I don't think there are enough people who realise that a Biden administration and Democrat majority will do wonders for climate, and are arguably the make-or-break for hitting critical emissions targets by 2030, meaning real lives are at stake. It's understandably confusing, because Biden wasn't the strongest climate candidate in the primary, and some big name Democrats have been weak on climate most of their careers. But there are some times you need to put the past in the past, and also realise the alternatives we're faced with. Biden's climate policy plan is a good plan that will put us on the right path to decarbonise, and the alternative is a Trump administration whose deregulations will add 1.8 billion metric tons of greenhouse gases to the atmosphere. That means: vote for Biden like the world depends on it, even if you don't like him, because only two people can be president in 2021, and only one of them plans to take climate change seriously. Lives will be saved.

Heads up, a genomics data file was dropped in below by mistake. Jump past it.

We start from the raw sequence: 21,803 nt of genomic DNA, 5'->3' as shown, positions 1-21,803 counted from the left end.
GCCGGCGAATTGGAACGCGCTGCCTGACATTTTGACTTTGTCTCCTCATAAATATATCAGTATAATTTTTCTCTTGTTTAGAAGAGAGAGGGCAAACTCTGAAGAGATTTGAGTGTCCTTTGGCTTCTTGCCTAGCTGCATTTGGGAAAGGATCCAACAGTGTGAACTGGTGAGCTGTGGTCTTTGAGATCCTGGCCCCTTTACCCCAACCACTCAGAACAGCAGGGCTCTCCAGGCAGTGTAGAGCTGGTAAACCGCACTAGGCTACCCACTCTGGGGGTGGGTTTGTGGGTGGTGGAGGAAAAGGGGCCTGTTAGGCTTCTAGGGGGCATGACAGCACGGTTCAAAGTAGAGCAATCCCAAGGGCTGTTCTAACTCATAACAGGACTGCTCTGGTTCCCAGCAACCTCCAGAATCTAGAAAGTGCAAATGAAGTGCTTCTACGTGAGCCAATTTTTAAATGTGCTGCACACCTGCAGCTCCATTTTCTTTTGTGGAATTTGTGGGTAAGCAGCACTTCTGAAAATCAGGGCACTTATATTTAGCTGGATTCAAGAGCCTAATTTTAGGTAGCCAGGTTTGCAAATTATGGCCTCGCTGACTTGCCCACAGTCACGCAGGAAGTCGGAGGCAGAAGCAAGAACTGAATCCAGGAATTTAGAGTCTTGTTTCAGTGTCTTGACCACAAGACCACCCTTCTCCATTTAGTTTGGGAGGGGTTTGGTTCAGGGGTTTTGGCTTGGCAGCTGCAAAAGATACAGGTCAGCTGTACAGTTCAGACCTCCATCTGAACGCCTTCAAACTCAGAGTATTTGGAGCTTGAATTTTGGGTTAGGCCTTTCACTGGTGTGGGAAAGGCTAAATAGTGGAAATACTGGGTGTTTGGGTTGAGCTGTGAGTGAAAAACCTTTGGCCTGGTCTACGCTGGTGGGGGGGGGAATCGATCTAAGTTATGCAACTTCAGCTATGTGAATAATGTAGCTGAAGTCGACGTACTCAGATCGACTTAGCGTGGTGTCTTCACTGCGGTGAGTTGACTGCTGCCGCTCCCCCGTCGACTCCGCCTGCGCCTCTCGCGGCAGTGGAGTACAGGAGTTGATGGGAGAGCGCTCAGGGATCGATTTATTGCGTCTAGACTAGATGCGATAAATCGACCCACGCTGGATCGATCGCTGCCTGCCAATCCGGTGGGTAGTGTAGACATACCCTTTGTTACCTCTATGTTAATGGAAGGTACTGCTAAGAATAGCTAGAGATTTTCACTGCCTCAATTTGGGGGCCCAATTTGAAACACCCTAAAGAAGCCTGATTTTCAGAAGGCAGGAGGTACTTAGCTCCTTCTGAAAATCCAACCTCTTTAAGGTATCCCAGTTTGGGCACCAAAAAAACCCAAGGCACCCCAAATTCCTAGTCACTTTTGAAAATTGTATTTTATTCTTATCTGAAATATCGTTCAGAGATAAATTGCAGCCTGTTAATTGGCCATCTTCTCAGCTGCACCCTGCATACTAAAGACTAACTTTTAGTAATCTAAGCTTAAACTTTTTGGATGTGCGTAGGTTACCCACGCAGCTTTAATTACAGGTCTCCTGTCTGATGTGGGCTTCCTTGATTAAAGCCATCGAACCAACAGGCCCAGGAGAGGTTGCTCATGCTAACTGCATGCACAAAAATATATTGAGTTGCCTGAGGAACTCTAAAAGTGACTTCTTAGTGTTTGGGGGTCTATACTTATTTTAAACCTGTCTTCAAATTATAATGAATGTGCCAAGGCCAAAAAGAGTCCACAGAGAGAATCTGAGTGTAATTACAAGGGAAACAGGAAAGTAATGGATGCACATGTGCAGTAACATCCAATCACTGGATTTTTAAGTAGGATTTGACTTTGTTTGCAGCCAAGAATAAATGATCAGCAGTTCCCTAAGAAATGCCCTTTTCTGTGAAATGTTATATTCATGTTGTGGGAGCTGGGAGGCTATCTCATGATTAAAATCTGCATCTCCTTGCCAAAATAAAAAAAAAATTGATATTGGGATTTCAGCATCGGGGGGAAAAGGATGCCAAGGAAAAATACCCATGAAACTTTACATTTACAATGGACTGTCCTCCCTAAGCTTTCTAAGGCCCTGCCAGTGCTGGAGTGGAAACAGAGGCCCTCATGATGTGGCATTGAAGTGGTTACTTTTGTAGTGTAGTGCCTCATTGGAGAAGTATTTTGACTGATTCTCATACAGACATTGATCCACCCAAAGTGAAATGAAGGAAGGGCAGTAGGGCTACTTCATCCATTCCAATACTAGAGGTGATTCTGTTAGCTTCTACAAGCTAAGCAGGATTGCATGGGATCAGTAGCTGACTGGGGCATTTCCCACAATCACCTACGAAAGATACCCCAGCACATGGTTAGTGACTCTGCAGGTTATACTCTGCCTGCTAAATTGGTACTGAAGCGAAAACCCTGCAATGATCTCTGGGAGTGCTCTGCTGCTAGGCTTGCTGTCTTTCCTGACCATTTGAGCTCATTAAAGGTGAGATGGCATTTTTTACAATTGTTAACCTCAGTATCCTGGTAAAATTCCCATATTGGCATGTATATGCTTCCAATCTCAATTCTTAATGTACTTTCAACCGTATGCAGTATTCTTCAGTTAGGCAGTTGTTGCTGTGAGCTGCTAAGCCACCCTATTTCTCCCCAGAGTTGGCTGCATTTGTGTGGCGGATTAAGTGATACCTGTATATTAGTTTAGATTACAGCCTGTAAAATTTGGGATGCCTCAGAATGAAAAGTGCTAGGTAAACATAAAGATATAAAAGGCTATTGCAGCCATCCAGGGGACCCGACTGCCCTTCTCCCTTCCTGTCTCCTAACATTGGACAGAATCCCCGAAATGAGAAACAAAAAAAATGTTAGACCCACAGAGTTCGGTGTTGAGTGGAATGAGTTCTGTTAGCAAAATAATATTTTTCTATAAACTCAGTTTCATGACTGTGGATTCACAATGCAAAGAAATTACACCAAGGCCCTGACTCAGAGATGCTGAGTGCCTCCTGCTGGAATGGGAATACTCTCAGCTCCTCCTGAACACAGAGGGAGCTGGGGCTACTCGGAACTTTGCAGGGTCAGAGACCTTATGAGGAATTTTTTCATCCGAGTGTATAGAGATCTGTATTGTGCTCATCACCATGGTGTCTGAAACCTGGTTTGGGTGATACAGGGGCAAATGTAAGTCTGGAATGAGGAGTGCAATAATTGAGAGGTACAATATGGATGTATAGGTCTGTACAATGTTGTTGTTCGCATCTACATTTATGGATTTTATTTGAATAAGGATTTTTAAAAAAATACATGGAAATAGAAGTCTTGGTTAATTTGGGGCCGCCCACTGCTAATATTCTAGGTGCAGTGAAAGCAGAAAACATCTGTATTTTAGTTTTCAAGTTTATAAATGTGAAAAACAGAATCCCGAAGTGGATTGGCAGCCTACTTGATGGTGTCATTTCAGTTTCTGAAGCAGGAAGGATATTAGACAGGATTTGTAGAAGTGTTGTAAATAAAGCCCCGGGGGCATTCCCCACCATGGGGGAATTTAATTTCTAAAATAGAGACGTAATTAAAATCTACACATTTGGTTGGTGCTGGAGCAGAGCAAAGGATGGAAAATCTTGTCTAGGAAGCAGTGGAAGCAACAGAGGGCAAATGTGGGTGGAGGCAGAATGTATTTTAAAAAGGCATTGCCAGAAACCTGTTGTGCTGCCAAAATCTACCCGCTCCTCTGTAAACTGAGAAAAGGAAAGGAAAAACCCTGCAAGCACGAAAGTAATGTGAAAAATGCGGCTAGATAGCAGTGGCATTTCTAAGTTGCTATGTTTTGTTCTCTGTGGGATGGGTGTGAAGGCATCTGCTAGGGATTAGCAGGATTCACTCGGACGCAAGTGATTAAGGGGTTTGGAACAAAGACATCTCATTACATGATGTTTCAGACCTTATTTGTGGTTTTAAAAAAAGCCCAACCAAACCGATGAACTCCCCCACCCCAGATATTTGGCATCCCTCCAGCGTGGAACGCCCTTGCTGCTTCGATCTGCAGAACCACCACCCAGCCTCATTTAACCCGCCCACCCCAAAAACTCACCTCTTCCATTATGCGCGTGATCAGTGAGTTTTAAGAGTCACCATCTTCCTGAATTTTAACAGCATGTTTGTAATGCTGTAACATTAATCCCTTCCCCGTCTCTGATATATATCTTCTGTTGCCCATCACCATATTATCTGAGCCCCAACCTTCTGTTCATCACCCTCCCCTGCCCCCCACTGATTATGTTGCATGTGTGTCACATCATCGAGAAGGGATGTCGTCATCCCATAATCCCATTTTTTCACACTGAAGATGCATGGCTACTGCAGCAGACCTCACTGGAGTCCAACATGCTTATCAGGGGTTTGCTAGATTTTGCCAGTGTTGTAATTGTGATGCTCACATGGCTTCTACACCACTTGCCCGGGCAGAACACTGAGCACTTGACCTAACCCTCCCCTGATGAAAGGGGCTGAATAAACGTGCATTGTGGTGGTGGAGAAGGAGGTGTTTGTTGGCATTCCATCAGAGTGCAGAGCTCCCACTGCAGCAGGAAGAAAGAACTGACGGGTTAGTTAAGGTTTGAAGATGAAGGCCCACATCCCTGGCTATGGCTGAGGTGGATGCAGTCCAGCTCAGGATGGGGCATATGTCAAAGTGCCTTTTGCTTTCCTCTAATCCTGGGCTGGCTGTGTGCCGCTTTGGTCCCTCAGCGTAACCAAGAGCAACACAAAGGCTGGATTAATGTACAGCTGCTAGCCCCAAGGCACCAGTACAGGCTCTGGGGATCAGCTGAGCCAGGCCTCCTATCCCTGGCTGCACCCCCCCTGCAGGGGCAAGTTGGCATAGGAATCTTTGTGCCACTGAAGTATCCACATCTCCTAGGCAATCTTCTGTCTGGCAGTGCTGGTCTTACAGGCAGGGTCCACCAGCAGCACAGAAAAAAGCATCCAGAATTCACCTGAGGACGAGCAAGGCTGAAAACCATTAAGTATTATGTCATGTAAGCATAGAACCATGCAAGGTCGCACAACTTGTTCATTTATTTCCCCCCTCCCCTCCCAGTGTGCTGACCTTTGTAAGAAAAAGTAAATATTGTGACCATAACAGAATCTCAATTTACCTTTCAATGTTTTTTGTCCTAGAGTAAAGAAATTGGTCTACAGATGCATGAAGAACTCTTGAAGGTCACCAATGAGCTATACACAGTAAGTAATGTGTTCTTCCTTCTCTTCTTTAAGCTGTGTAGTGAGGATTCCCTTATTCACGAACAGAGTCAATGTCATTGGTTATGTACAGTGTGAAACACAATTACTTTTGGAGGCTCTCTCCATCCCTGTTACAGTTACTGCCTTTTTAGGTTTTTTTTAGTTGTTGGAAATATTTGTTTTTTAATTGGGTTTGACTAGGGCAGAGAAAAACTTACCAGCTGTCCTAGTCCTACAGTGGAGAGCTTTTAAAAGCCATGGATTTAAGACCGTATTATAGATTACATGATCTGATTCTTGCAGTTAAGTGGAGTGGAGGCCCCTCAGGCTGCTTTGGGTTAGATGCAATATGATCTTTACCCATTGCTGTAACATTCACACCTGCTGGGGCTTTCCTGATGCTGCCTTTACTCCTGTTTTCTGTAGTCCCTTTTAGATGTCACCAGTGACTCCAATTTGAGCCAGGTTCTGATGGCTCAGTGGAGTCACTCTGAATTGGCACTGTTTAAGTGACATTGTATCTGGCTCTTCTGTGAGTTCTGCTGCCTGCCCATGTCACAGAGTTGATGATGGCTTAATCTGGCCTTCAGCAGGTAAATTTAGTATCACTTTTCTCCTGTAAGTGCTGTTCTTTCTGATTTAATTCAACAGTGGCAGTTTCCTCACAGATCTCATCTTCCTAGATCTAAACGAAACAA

It scares the shit out of me that people don't understand this. It scares me more than climate change deniers do -- those people were unfortunately brainwashed by whatever weird blogs and YouTube videos, but they actually represent a smaller and smaller proportion of the population. Majorities of left and right leaning people in the US want climate action now. The persisting problem is the folks who, when faced with an electoral choice between someone who has a legitimate climate plan and someone who doesn't, do the mental gymnastics to decide the person who cares about climate change isn't "good enough" and thinks they're accomplishing something by not voting. Please don't be that person. Vote for Biden, and if you don't like him, we can protest him together starting in January if we're lucky.